Partners in Policymaking reached out during 1990s

The following is excerpted from The Minnesota Governor’s Council on Developmental Disabilities series, Forty-Five Years of History 1971-2016. Partners in Policymaking, since […]

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The following is excerpted from The Minnesota Governor’s Council on Developmental Disabilities series, Forty-Five Years of History 1971-2016.

Partners in Policymaking, since its inception in 1987, has been a consistently important focus for the Minnesota Governor’s Council on Developmental Disabilities. During the first decade of the program, Partners demonstrated its success. Training session evaluations, six-month follow-up surveys and longitudinal studies showed that the basic design principles, the core values and competencies based on best practices that are the foundation of the Partners program were working. Minnesota had found an effective means to encourage continuing public policy advocacy by individuals with developmental disabilities and their families.

The Partners approach to training was eyed by others across the United States. In 1990, the council worked with Ed Roberts at the World Institute on Disability to secure additional federal funding to teach other states how to replicate the program. A “Project of National Significance” grant provided the financial support to hold the first National Academy in California. Twelve states were invited to attend. One year later, five of those states were operating a program.

In 1992 the Minnesota council worked with the Developmental Disabilities Council in Texas to cosponsor the second National Academy. It was attended by representatives from 24 states, 12 of the original states and 12 new states. The 1993 National Academy presented the program to representatives of 36 states. The network of Partners graduates, more than 4,000 by 1995, advocated for persons with developmental disabilities across the nation.

In 1992, the first National Summer Leadership Institute was held in Minnesota for Partners graduates. The institute offered training on current issues, additional leadership skills, and networking opportunities. National Institutes were also held in 1993, 1994, 1997 and 1998.

In the 1990s the focus also turned to that of developing local leadership among culturally diverse parents of children with developmental disabilities. It extremely important to creating inclusive, multicultural communities. A council survey found that “few parents in those communities knew that their children with disabilities had specific rights to education and other services and supports.” The Cultural Outreach Program was created to provide immediate information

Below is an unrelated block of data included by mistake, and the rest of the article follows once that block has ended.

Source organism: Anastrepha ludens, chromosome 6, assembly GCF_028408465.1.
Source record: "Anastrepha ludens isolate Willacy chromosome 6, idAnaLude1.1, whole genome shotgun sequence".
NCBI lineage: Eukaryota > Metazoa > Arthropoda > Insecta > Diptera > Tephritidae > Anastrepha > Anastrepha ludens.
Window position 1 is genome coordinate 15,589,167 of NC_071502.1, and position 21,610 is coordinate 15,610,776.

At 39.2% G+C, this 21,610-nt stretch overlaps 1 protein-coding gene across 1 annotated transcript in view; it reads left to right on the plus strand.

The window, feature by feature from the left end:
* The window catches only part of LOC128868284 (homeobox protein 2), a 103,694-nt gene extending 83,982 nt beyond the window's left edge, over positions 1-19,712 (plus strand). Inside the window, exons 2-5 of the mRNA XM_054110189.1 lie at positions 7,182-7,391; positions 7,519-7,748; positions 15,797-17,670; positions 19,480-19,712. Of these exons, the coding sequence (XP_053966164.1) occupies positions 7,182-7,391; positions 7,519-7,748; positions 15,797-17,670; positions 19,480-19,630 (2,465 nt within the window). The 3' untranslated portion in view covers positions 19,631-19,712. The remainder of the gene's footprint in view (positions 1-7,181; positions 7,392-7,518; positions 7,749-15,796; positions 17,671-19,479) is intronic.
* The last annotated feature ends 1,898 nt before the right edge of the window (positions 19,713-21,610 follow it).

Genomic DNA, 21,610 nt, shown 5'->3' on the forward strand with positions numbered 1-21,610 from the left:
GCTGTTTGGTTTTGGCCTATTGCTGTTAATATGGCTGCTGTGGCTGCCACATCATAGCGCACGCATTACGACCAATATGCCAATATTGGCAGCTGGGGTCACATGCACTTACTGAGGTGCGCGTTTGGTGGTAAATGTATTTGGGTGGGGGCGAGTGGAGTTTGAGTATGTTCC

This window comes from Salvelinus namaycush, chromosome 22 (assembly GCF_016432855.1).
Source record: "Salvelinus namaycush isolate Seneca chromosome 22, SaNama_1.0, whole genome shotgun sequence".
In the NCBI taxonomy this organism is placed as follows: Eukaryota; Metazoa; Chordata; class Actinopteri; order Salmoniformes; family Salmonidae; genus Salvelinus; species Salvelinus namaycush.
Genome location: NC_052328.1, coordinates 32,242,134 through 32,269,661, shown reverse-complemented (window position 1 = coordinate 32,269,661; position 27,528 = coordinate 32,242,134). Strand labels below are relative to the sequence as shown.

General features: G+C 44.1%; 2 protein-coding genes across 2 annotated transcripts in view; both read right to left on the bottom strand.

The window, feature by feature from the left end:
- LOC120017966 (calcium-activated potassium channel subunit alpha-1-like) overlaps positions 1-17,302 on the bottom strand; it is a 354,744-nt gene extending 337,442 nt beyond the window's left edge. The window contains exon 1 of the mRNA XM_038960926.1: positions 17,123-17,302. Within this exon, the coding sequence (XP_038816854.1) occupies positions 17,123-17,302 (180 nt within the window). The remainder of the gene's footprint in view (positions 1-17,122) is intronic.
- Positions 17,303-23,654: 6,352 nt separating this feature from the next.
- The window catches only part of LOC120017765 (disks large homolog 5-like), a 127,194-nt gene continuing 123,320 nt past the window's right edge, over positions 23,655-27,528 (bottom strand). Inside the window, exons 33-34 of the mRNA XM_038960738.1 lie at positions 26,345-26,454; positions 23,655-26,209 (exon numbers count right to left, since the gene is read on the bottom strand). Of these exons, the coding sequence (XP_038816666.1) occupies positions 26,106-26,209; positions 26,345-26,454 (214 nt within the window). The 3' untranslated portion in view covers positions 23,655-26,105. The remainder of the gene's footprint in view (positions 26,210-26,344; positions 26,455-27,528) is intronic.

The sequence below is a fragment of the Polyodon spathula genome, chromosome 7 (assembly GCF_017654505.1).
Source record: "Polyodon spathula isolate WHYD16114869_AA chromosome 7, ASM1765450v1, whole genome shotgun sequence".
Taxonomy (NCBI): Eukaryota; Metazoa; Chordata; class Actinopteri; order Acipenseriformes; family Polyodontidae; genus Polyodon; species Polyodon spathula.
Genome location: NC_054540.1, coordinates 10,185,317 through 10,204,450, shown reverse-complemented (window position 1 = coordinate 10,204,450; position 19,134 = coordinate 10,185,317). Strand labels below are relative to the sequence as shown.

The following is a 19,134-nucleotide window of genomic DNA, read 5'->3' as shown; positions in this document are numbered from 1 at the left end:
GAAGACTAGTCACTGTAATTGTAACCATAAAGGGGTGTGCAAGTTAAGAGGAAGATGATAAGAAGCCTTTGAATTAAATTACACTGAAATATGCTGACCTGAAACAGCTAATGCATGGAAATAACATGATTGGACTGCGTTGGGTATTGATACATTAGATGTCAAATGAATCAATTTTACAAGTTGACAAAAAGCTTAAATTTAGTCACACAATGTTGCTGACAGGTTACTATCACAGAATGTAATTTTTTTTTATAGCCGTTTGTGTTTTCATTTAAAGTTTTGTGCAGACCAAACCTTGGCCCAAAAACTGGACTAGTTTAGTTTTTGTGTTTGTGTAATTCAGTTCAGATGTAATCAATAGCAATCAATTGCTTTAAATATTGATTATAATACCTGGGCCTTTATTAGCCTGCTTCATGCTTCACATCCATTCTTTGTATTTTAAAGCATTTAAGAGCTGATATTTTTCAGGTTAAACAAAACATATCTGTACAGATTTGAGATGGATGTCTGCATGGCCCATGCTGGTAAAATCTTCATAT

on services available and how to access them and education and training to build beginning leadership and advocacy skills, and help parents communicate with educators and support providers.

In 1992, to encourage participation of parents of children with developmental disabilities in racial and ethnic minority communities in the Partners program, the council began to fund an outreach and leadership training program in the African American community. In subsequent years, council funds were allocated to outreach programs in the Native American community from 1995 through 2003; in the Hispanic community from 2000 to 2013; and in the Asian community from 2004 to 2006.

The cultural outreach programs continue and are intended as the first step to the Partners program for adults with disabilities and parents with children with developmental disabilities who are also members of minority communities. The programs offer outreach services and personal support in addition to leadership training and introduce the concepts of the Partners program.


Access Press is interested in reader submissions for the monthly History Note column, to complement the articles. Submissions must center on events, people and places in the history of Minnesota’s disability community. We are interested in history that focuses on all types of disability topics, so long as the history has a tie to Minnesota. We are especially interested in stories from Greater Minnesota. Please submit ideas prior to submitting full stories, as we may have covered the topic before. Contact us at [email protected] or 651-644-2133 if you have questions. The History Note is a monthly column sponsored by the Minnesota Governor’s Council on Developmental Disabilities, or and




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